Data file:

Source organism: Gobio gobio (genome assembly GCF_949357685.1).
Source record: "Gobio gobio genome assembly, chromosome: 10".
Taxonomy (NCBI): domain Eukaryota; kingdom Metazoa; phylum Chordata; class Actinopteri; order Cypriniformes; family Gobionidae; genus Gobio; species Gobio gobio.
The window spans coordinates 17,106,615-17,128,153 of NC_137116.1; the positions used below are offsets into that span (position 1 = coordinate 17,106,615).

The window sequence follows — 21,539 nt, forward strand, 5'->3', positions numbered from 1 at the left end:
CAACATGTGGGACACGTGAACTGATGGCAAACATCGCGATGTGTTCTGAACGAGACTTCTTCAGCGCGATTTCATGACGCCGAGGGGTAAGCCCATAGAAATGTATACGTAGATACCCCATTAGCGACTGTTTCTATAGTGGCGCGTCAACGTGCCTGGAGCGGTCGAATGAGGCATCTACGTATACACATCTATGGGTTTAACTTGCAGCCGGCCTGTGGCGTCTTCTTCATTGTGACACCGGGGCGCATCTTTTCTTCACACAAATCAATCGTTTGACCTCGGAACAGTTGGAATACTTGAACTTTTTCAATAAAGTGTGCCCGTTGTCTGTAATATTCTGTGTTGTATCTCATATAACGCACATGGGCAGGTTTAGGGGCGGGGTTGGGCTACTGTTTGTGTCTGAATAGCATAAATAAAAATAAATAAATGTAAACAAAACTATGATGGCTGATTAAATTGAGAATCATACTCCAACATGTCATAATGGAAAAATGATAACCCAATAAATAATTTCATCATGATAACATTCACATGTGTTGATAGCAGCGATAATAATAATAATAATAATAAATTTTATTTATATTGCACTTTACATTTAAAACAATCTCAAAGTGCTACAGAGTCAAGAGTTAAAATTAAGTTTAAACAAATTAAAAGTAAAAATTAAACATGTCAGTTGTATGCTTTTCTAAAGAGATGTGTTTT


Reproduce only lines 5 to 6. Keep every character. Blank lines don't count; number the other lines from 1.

The window sequence follows — 21,539 nt, forward strand, 5'->3', positions numbered from 1 at the left end:
CAACATGTGGGACACGTGAACTGATGGCAAACATCGCGATGTGTTCTGAACGAGACTTCTTCAGCGCGATTTCATGACGCCGAGGGGTAAGCCCATAGAAATGTATACGTAGATACCCCATTAGCGACTGTTTCTATAGTGGCGCGTCAACGTGCCTGGAGCGGTCGAATGAGGCATCTACGTATACACATCTATGGGTTTAACTTGCAGCCGGCCTGTGGCGTCTTCTTCATTGTGACACCGGGGCGCATCTTTTCTTCACACAAATCAATCGTTTGACCTCGGAACAGTTGGAATACTTGAACTTTTTCAATAAAGTGTGCCCGTTGTCTGTAATATTCTGTGTTGTATCTCATATAACGCACATGGGCAGGTTTAGGGGCGGGGTTGGGCTACTGTTTGTGTCTGAATAGCATAAATAAAAATAAATAAATGTAAACAAAACTATGATGGCTGATTAAATTGAGAATCATACTCCAACATGTCATAATGGAAAAATGATAACCCAATAAATAATTTCATCATGATAACATTCACATGTGTTGATAGCAGCGATAATAATAATAATAATAATAAATTTTATTTATATTGCACTTTACATTTAAAACAATCTCAAAGTGCTACAGAGTCAAGAGTTAAAATTAAGTTTAAACAAATTAAAAGTAAAAATTAAACATGTCAGTTGTATGCTTTTCTAAAGAGATGTGTTTT